When the dust had cleared they'd won first place in her division! *G* I know, I shouldn't gloat; it's not truly fair, us bringing a pointed AKC registered sighthound to a local pet show. It's equivalent to bringing a .357 Magnum to a fistfight, but I can say this: we weren't the ONLY ones who brought their show dogs to the ring. 'Nuff said. They then proceeded to lose to a five-year old boy with a horribly ill-mannered French Bulldog, whose owner was the shrill grandmother shouting directions from just over the little rope divider, but Humpty and his brother decided to ignore the outside interference AND the elegant, relaxed, impeccably well-behaved Borzoi in favor of the cute little boy and gave him Best of Show and accompanying trophy.

Me, I'm just tickled as hell that my ultra shy daughter got up there in that ring in front of a MASS of people and showed Belle. Proud? You could say so.

Fourteen years and another Fair has come and gone. Now all that remains is three more birthdays (Mrs. I and one nephew in late October and VW in December,) Thanksgiving, Xmas and New Years. It'll be easy as falling down a greased slope, I can say that for certain, having already felt my feet come out from under me. Me, I'm ready for some cold weather, for the turn of the season and the promise of a new year ahead.

Next year's Fair I'll get some photos, too. I promised myself.


Joan of Argghh! said...

I never looked that good at 14! She's slim and tall already. Poor Papa...


Irrelephant said...

Joan, I'm sure you were a lovely creature when you were 14, you're just being modest. *s* Honestly though, she comes from a tall family but wide, too. I'm not sure HOW she's avoided the wide part but if she hangs onto it I'm going to have to start chaparoning with my .45 on my hip. This I'm certain of. *g*

meno said...

I had something intelligent (no, really) to say, and then i looked at your pictures. HOLY SHIT indeed.

Your dog is beautiful, and so is your daughter, good for her.

Congrats on the 2nd place sweep, that's pretty cool.

Mona Buonanotte said...

Happy Birthday to your beautiful girl! And congrats on the dog show! Woof!

Rayne said...

I miss going to the country fair in Chester where I grew up. Actually I miss going to any 'real' country fair. We've lived in cities for so long now that the summer fairs are really just vendors and rides and some tents. Not what I would call a 'fair'. Where's the oxen pulls and tractor pulls? The cow pie bingo? Running into people you've known for forever?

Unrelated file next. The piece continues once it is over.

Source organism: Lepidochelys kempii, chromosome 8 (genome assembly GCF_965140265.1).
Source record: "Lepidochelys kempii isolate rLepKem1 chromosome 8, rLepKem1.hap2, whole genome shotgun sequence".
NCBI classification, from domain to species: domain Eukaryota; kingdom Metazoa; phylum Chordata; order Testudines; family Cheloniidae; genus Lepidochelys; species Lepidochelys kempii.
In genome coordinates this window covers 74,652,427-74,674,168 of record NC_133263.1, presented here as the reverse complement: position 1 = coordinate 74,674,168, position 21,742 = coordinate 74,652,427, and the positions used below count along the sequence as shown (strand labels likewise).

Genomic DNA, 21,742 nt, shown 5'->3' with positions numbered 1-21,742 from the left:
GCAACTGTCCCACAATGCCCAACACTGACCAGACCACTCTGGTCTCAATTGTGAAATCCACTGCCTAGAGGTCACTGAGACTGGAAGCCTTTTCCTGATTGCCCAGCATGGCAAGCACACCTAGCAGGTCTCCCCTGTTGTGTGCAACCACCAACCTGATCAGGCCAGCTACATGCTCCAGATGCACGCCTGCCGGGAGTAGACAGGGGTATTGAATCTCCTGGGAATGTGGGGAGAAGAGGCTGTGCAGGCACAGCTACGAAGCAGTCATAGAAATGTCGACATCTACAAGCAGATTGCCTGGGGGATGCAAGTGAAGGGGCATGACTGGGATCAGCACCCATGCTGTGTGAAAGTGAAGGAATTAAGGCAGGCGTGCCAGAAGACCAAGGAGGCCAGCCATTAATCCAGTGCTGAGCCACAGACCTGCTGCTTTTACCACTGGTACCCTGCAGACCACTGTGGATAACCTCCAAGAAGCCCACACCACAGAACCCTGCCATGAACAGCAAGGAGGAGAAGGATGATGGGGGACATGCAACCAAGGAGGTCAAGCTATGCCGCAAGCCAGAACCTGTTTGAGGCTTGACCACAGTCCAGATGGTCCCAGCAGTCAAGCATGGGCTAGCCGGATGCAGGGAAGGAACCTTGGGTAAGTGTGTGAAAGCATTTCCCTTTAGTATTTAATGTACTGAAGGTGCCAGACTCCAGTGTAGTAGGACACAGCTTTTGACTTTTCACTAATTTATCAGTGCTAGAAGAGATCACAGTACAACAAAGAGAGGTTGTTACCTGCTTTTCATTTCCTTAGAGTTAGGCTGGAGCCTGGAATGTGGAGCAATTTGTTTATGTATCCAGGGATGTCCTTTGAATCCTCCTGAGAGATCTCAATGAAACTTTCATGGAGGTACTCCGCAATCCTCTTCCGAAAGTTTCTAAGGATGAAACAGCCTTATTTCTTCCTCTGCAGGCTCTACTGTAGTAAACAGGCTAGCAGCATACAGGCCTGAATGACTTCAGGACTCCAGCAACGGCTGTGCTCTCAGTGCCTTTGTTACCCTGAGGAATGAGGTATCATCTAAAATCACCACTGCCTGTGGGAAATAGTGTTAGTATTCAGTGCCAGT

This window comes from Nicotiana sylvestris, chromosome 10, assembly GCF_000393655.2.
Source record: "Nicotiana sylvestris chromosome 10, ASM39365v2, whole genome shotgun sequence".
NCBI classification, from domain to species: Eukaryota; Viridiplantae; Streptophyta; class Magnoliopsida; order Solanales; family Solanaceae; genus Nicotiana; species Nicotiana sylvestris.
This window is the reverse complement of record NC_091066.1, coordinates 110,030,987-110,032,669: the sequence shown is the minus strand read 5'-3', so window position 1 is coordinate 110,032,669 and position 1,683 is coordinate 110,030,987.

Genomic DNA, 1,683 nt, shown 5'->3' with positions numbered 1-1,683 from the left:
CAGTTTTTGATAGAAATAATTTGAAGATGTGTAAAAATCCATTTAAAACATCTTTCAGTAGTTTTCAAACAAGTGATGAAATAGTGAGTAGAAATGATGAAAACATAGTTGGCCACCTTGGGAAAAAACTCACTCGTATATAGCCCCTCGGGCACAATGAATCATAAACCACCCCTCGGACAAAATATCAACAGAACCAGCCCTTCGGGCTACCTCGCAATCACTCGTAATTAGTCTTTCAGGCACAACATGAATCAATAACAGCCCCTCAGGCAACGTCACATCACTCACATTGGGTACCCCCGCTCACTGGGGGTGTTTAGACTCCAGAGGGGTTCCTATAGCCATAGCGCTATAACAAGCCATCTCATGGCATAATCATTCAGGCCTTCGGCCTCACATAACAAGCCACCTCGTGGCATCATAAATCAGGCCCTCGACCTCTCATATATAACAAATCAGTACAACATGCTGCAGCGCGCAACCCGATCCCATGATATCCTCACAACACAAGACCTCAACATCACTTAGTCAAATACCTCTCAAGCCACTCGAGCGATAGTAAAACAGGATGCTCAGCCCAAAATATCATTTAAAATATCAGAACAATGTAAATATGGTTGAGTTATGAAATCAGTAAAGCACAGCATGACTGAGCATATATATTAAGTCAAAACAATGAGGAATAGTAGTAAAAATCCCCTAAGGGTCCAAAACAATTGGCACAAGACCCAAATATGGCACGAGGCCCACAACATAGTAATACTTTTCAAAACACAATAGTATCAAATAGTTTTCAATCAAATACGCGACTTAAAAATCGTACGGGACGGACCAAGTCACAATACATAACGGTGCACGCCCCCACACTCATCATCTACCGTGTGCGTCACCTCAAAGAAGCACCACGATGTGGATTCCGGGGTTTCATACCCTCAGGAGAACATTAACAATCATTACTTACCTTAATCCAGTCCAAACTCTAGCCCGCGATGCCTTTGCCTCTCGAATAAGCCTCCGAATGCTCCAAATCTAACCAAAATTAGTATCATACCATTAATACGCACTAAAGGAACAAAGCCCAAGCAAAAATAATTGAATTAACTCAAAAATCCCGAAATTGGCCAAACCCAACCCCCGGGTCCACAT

The quilts, the pies, the ridiculously huge vegetables?
I am so homesick today...
Congratulations on your grown up girl getting out there! I don't know if I'd be brave enough.
The 'shrill grandmother' comment made me smile. There is always one, isn't there?

Shao said...

Yay! She's turning out like her dad and not the 'other one.'

Gordo said...

By the pricking of my thumbs .... I really have to read that again. :-)

Fairs can be a lot of fun. One of these years, I'll get around to entering something in the photo competition. Congratulations to Weerelephant. I vividly recall my first time in front of a crowd. This Christmas pageant shepherd forgot all of his lines. ;-)

Clowncar said...

Congrats. A proud papa and an award winning photographer!

We have the State fair here. I enjoy it. But I'm easily amused. Give me a corn dog and a beer and I'll happily people-watch the day away.

Irrelephant said...

Thank you for the compliments, meno! I finally feel like I've got enough skill to deserve compliments on my photographs. *s*

*big smile* Keep your fingers crossed, Mona--next week she's (Belle, not Weerelephant) traveling to Austin, TX to compete in a huge Borzoi Specialty event there, under a very skilled handler. With luck she'll return with her full championship earned!

Rayne, there really is, especially down here. *s* I'm glad I could bring back a little of the flavor of the country fair for you, though truth be told ours is a shade on the gentrified side. I'd be sad to see the livestock shows leave it.

So far so good, Shao! Thank GAWD.

Gordo, every time I read it the first few chapters make me long so desperately for a childhood that I really didn't have--that of a country boy in a simpler time. As for Weerelephant I'm STILL bursting with pride. It took me well into my 30's to come out of my shell. She's way ahead of dear old dad on that account.

CC, I used to hang out at the local Mall for the same reason, and stopped because it was getting sort of sad. Half-naked desperate teenage girls looking to hook up with anyone old enough to buy beer or wily enough to score some dope. Granted, the Fair was mostly the same way. *G*

Now if you want some really strange people watching, try a dog show. Granted there's less beer and corn dogs...

Vulgar Wizard said...

That was the best weekend I've had in a very long time. Thanks!